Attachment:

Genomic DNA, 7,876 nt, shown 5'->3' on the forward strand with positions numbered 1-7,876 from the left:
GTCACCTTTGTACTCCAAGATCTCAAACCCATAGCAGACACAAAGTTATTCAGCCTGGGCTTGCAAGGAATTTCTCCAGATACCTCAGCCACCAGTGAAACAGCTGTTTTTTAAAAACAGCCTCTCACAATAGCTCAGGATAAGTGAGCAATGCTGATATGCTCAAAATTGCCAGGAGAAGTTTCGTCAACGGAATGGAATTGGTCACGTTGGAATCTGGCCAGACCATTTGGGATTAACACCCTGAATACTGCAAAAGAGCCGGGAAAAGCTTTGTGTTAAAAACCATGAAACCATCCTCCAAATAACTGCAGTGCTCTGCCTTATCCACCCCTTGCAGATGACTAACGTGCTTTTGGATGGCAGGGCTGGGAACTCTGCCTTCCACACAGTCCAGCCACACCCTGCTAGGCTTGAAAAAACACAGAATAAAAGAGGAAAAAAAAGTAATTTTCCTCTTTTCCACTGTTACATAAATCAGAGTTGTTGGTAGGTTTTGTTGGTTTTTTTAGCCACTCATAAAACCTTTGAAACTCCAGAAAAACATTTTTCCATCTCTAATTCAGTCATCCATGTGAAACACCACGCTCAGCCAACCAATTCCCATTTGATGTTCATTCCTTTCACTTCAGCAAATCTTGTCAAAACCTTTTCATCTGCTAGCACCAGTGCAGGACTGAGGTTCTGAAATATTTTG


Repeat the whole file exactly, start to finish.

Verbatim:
Genomic DNA, 7,876 nt, shown 5'->3' on the forward strand with positions numbered 1-7,876 from the left:
GTCACCTTTGTACTCCAAGATCTCAAACCCATAGCAGACACAAAGTTATTCAGCCTGGGCTTGCAAGGAATTTCTCCAGATACCTCAGCCACCAGTGAAACAGCTGTTTTTTAAAAACAGCCTCTCACAATAGCTCAGGATAAGTGAGCAATGCTGATATGCTCAAAATTGCCAGGAGAAGTTTCGTCAACGGAATGGAATTGGTCACGTTGGAATCTGGCCAGACCATTTGGGATTAACACCCTGAATACTGCAAAAGAGCCGGGAAAAGCTTTGTGTTAAAAACCATGAAACCATCCTCCAAATAACTGCAGTGCTCTGCCTTATCCACCCCTTGCAGATGACTAACGTGCTTTTGGATGGCAGGGCTGGGAACTCTGCCTTCCACACAGTCCAGCCACACCCTGCTAGGCTTGAAAAAACACAGAATAAAAGAGGAAAAAAAAGTAATTTTCCTCTTTTCCACTGTTACATAAATCAGAGTTGTTGGTAGGTTTTGTTGGTTTTTTTAGCCACTCATAAAACCTTTGAAACTCCAGAAAAACATTTTTCCATCTCTAATTCAGTCATCCATGTGAAACACCACGCTCAGCCAACCAATTCCCATTTGATGTTCATTCCTTTCACTTCAGCAAATCTTGTCAAAACCTTTTCATCTGCTAGCACCAGTGCAGGACTGAGGTTCTGAAATATTTTG